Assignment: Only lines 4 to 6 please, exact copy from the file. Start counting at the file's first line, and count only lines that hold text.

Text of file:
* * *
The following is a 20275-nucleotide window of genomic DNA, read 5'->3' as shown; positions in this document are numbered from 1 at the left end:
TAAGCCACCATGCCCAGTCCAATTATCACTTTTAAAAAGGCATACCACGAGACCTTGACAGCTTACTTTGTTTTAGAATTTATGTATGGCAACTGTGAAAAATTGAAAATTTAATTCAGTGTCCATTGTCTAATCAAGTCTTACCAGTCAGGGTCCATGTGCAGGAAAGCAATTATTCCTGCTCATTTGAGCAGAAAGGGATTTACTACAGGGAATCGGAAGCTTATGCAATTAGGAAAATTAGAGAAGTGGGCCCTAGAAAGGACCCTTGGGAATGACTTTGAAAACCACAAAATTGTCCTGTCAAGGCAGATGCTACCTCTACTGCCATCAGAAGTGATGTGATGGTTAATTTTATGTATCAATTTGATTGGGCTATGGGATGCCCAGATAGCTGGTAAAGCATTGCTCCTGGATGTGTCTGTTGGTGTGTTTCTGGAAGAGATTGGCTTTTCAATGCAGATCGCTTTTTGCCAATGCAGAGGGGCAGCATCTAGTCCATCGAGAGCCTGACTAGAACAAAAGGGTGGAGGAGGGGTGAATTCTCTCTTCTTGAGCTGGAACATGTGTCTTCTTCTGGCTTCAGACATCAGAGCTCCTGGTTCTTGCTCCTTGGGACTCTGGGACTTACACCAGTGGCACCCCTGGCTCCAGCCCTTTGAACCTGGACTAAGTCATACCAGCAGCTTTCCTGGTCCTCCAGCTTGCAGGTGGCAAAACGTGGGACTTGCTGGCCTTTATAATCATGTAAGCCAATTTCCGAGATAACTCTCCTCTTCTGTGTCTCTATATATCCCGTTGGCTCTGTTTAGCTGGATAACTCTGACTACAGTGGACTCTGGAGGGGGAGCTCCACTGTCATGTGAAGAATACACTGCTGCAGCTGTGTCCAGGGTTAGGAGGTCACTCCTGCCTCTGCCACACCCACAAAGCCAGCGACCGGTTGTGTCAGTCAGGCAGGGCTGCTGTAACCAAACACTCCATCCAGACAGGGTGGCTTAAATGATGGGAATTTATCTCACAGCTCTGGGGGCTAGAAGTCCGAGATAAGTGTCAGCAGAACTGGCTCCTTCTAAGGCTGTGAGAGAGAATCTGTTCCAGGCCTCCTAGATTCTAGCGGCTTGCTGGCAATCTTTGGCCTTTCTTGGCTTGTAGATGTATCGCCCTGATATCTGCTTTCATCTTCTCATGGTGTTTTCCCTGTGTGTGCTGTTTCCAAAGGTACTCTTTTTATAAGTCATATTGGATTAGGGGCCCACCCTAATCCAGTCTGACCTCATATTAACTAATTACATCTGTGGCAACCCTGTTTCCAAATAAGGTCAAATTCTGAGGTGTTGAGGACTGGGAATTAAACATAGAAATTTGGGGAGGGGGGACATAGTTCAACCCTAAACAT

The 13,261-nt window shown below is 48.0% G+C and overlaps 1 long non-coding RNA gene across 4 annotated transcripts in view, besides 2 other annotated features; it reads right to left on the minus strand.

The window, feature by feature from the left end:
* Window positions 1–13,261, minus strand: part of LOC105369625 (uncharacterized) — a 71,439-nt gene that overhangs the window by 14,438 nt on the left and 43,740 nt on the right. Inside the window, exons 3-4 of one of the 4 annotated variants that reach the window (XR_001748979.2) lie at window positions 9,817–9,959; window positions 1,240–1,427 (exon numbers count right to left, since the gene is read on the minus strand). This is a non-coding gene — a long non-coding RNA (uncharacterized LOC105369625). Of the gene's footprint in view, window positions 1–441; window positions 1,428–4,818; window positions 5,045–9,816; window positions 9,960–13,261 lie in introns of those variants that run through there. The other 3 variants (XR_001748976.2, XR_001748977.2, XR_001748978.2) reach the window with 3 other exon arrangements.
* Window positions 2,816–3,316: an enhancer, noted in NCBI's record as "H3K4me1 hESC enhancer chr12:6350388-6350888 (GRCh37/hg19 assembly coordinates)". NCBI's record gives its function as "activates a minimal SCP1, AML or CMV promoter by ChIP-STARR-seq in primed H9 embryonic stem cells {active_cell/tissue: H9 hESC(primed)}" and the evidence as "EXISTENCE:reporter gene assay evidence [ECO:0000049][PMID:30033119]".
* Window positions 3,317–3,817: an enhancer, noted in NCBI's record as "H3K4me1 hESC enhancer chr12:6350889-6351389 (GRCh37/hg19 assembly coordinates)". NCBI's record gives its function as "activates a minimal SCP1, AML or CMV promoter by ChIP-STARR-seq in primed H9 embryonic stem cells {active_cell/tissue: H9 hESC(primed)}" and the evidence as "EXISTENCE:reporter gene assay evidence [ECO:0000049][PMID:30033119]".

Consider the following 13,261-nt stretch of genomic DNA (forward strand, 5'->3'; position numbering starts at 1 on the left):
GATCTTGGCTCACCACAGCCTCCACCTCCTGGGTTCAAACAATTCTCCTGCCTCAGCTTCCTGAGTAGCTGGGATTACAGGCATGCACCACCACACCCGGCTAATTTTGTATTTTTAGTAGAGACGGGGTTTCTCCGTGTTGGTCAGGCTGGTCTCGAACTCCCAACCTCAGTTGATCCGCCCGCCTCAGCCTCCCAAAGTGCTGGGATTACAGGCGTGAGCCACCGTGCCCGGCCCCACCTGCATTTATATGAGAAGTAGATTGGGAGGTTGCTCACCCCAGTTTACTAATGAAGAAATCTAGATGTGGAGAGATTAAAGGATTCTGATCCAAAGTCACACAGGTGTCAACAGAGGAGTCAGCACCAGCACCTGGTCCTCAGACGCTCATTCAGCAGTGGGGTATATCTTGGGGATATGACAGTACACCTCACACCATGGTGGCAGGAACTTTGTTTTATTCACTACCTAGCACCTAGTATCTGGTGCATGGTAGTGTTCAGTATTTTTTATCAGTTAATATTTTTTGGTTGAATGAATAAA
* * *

The window, feature by feature from the left end:
* Window positions 1–13,261, minus strand: part of LOC105369625 (uncharacterized) — a 71,439-nt gene that overhangs the window by 14,438 nt on the left and 43,740 nt on the right. Inside the window, exons 3-4 of one of the 4 annotated variants that reach the window (XR_001748979.2) lie at window positions 9,817–9,959; window positions 1,240–1,427 (exon numbers count right to left, since the gene is read on the minus strand). This is a non-coding gene — a long non-coding RNA (uncharacterized LOC105369625). Of the gene's footprint in view, window positions 1–441; window positions 1,428–4,818; window positions 5,045–9,816; window positions 9,960–13,261 lie in introns of those variants that run through there. The other 3 variants (XR_001748976.2, XR_001748977.2, XR_001748978.2) reach the window with 3 other exon arrangements.
* Window positions 2,816–3,316: an enhancer, noted in NCBI's record as "H3K4me1 hESC enhancer chr12:6350388-6350888 (GRCh37/hg19 assembly coordinates)". NCBI's record gives its function as "activates a minimal SCP1, AML or CMV promoter by ChIP-STARR-seq in primed H9 embryonic stem cells {active_cell/tissue: H9 hESC(primed)}" and the evidence as "EXISTENCE:reporter gene assay evidence [ECO:0000049][PMID:30033119]".